Here is a breakdown of the different varieties of Scripture and other religious writings, and how our terms differ from the Protestants.
Canonical: all of the 66 books accepted by both Catholics and Protestants.
Deuterocanonical: (second canon) 7 books of the old testament that are part of the Septuagint and accepted as fully canonical by Catholics, but rejected by the Protestants, who call these books the Apocrypha (hidden). These books are Tobith, Judith, 1 and 2 Macabees, the Wisdom of Sirach, Wisdom, Baruch, and parts of Edith and Daniel. Protestants claim that St. Jerome, who translated the Vulgate, rejected these books, but they his comments out of context, and it wasn’t Jerome’s call anyway, he was a traslator, not a member of the ecuminical council that determined the canon.
Apocrypha (hidden): Works that are considered written or attributed to biblical people or men closely associated with them, but not considered divinely inspired. There is an excellent write-up in the Catholic Encylopedia here. There is also an excellent article about the differences, including the LDS take on the whole matter here.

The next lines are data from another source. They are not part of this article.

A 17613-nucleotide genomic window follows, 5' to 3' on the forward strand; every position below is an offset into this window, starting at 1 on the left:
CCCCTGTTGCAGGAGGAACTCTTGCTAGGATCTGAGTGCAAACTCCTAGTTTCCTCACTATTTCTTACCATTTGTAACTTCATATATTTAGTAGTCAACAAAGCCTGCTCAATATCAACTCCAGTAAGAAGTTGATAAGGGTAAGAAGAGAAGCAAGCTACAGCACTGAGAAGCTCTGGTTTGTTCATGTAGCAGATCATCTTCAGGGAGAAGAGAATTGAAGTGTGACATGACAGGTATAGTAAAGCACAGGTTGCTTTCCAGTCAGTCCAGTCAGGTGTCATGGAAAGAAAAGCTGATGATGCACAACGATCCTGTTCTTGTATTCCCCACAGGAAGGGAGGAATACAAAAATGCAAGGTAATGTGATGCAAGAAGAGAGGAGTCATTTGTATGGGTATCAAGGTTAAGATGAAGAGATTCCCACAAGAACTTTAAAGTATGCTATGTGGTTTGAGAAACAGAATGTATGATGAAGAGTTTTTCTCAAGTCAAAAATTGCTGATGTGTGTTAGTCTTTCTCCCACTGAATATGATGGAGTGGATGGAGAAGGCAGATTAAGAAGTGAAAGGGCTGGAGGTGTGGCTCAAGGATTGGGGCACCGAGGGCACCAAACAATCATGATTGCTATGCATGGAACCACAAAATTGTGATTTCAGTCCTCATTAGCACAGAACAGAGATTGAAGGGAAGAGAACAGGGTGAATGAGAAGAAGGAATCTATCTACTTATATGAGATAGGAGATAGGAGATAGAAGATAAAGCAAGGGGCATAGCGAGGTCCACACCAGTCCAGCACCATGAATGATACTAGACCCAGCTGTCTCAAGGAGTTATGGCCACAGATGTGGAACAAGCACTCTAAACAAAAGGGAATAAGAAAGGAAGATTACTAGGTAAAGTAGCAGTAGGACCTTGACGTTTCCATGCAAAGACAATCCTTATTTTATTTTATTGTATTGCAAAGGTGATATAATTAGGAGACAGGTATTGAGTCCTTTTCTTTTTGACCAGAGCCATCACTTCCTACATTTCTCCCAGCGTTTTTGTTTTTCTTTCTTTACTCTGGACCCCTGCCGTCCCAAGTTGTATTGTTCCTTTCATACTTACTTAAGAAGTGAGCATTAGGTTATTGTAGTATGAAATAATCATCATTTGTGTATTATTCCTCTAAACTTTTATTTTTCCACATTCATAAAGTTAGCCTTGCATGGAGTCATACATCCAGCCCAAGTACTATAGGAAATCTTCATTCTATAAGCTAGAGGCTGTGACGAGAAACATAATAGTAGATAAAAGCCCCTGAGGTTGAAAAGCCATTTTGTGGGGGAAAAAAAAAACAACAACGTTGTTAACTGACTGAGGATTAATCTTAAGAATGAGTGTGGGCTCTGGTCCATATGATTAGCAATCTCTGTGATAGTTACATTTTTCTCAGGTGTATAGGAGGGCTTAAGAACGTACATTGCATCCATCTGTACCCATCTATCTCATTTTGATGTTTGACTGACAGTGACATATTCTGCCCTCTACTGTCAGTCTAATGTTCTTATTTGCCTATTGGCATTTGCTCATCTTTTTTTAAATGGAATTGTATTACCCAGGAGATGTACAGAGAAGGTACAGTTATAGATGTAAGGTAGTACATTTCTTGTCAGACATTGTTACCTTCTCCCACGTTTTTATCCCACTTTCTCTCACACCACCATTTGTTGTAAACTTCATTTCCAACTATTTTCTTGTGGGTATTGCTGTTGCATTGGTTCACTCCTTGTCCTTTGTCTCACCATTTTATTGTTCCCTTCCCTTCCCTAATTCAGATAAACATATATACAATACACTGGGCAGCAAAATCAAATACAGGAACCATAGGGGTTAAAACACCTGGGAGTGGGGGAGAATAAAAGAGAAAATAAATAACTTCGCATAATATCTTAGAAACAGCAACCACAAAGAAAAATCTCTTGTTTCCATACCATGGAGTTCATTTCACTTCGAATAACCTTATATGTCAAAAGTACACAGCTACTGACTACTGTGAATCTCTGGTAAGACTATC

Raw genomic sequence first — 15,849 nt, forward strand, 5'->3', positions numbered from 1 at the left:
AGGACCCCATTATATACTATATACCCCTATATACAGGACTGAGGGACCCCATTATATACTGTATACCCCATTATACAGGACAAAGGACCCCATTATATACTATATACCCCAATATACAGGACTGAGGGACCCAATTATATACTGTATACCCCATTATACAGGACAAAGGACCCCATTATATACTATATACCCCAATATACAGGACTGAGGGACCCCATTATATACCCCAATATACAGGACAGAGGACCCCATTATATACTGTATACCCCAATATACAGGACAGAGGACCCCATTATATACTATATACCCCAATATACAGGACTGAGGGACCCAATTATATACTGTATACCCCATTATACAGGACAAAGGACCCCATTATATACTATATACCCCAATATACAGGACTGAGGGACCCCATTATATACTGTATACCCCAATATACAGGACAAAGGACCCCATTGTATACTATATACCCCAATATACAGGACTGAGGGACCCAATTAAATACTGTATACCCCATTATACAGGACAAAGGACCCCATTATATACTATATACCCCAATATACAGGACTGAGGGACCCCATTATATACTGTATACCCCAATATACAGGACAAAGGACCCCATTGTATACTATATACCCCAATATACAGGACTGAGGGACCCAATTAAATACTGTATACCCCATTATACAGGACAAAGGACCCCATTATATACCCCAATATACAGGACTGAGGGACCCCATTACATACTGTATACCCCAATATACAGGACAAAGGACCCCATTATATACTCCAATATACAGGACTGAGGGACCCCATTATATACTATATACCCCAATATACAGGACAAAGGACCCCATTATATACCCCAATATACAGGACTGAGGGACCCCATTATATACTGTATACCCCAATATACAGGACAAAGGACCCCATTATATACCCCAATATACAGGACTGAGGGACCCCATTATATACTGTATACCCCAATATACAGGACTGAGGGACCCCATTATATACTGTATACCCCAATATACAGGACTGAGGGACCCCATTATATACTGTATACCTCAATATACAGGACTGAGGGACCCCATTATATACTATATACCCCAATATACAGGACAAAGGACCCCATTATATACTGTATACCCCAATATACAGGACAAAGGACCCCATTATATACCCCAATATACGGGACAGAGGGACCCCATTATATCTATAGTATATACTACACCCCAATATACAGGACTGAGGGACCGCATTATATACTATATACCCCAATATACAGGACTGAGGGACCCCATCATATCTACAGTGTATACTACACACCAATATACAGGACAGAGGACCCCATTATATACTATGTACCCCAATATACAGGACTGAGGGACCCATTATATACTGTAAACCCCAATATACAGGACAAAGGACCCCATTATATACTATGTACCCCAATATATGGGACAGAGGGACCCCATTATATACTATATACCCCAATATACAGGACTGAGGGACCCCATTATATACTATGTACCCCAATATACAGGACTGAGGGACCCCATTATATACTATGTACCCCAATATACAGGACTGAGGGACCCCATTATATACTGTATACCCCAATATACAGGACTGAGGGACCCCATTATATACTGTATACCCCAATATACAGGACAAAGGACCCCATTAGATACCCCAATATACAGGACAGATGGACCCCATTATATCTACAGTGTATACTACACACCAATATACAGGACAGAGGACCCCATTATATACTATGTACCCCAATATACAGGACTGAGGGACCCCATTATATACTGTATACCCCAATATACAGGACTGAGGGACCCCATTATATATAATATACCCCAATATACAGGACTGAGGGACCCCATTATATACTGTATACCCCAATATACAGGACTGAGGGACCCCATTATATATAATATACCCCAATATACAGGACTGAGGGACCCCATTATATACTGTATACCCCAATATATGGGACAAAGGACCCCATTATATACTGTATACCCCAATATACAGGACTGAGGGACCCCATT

Pseudepigrapha (things falsely written):a collection of early Jewish and some Jewish-Christian writings composed between c.200 B.C. and c.A.D. 200, not found in the Bible or rabbinic writings. These works are usually written anonymously. Excellent article and listing here.
Gnosticism (the way of knowledge): a sect of christianity, with some pre-christian roots that places the salvation of the soul merely in the possession of a quasi-intuitive knowledge of the mysteries of the universe and of magic formulae indicative of that knowledge. Gnostics were “people who knew”, and their knowledge at once constituted them a superior class of beings, whose present and future status was essentially different from that of those who, for whatever reason, did not know. Excellent Catholic perspective here.
Excellent secular write-up here. The most famous “Gnostic” writing is the famous “Gospel of Thomas” which was the subject of the movie Stigmata.